Before boarding the plane, each student was assigned an area of study to major in at the university in Togo. Djik’s goal was to study engineering; however, he was placed in a group of students that would be pursuing degrees in biology. He watched as students around him complained about their academic placement and were summarily removed from the list of those continuing to Togo. Not wanting to return to his war-torn home, Djik accepted his placement and boarded the plane to Togo.

While Djik’s journey into the field of biology did not start with love, it did start with hope. Because of this hope, he did not quit. He finished his first year at the university in Togo at the top of his class—and his success did not stop there. After completing his bachelor’s degree, he went on to receive a master’s degree in life sciences at the university in Togo. Three years later, he moved to Canada where he earned a second master’s degree as well as a PhD in Integrative Physiology. During this time, he slowly grew to love biology.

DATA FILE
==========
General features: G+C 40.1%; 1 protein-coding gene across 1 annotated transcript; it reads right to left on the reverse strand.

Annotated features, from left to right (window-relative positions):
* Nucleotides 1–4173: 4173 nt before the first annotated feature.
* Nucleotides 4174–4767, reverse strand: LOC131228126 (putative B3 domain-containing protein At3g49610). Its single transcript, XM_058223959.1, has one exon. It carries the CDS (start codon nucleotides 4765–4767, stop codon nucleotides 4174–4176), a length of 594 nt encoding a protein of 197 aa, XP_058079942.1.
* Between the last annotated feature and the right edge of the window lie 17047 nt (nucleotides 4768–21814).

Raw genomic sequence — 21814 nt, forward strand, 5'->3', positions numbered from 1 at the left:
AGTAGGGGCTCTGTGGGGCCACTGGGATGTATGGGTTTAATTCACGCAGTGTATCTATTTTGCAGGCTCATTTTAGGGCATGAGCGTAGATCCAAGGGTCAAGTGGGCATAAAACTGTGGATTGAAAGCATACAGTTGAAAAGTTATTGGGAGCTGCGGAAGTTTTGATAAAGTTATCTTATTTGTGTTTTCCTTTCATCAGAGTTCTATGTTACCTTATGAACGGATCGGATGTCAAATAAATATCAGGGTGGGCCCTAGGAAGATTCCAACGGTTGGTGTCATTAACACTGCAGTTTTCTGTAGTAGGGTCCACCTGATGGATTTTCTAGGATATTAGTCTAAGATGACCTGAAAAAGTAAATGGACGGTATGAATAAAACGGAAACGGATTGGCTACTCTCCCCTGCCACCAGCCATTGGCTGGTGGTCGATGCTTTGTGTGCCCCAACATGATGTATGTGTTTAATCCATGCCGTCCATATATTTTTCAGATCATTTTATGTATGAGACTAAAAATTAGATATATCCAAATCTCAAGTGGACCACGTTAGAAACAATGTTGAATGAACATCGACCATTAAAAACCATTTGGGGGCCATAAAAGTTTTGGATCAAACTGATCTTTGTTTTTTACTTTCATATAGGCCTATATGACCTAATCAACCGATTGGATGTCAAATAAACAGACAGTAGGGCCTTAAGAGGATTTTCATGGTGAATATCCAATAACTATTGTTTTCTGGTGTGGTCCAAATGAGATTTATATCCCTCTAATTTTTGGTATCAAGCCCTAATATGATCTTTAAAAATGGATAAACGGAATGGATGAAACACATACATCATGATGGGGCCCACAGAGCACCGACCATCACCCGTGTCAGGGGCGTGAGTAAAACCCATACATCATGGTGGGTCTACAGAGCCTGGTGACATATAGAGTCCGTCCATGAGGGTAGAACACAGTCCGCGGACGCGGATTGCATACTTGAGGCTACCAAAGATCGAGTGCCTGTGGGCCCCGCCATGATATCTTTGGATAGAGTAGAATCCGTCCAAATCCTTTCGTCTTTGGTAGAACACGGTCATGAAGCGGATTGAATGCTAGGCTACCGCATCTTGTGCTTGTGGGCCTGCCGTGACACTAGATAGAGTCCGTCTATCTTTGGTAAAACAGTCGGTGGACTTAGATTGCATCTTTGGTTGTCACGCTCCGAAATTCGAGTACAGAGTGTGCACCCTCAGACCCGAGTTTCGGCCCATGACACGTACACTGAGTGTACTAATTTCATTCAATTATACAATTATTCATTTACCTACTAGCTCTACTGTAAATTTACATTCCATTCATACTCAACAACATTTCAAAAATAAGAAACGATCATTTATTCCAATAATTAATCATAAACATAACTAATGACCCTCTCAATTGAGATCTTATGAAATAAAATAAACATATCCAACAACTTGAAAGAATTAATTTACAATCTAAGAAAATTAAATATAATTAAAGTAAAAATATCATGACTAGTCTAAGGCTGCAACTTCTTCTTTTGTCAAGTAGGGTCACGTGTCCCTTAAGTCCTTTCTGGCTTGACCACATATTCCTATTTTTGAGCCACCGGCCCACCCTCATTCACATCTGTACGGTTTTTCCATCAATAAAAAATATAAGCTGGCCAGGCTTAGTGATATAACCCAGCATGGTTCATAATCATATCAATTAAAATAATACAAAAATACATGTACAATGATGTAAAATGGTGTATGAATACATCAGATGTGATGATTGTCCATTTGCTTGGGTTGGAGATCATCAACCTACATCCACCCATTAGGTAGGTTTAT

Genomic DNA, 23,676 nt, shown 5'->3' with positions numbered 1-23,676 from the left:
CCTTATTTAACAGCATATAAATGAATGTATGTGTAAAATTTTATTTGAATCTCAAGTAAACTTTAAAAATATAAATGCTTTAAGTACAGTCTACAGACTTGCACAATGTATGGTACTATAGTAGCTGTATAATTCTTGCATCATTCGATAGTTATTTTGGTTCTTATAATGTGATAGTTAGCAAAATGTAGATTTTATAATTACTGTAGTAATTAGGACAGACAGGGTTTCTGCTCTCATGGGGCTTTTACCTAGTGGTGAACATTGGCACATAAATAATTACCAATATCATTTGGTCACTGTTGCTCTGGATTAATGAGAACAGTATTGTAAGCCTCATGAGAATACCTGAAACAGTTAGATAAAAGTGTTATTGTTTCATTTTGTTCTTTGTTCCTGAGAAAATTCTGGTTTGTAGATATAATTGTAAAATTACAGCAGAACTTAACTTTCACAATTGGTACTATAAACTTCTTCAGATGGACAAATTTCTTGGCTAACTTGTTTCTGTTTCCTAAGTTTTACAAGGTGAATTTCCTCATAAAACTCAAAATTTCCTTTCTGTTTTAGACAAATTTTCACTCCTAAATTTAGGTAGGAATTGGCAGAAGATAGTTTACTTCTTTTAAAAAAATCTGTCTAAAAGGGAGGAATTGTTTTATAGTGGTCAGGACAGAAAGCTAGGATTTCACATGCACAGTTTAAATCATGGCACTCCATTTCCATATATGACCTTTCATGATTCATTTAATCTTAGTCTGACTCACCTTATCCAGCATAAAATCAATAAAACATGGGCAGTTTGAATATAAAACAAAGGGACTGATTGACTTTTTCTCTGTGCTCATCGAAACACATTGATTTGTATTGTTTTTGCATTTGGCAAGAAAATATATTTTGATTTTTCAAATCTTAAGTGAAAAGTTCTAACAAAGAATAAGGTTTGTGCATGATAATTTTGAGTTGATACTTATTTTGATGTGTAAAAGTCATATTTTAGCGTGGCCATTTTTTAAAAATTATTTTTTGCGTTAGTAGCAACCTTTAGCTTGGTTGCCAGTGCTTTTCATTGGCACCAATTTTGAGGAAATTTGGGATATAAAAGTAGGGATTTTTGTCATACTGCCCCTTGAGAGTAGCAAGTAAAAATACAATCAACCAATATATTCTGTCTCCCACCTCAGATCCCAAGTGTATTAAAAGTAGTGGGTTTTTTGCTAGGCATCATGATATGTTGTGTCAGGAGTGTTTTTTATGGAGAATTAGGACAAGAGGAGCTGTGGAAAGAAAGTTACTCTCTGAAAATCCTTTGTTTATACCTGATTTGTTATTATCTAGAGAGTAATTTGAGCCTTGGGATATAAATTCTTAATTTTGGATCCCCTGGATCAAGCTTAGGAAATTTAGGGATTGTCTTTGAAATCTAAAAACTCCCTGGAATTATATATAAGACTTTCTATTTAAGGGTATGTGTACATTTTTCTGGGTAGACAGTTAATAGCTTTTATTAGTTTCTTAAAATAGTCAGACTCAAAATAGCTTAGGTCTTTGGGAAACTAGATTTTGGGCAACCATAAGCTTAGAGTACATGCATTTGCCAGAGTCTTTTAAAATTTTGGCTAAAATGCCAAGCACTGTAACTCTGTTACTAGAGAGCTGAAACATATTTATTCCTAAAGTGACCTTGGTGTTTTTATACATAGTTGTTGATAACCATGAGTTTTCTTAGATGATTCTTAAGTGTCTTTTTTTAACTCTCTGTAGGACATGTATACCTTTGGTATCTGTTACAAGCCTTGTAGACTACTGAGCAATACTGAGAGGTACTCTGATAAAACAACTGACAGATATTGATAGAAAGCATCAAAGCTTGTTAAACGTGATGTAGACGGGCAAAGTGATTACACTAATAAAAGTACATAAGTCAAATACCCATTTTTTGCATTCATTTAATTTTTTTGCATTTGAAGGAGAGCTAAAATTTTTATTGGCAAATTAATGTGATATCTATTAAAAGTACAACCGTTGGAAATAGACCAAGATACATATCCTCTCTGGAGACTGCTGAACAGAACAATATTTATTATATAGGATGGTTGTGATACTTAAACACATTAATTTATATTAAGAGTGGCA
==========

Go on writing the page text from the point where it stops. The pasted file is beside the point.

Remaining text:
“Because of my experience, I know areas of unmet needs. I can complain about it…but I thought, just jump in and [fix] it.”

Over the following years, Djik’s research experience and depth of knowledge grew. He spent time studying the pancreas, virulence factors, cell physiology, bioimaging, and the molecular physiology of the kidney and large intestine. The convergence of these areas of study has allowed Djik to see things in a unique way. This unique vision has led to the creation of his company, PyroDex. PyroDex offers an alternative method for testing medical devices for microbial contamination.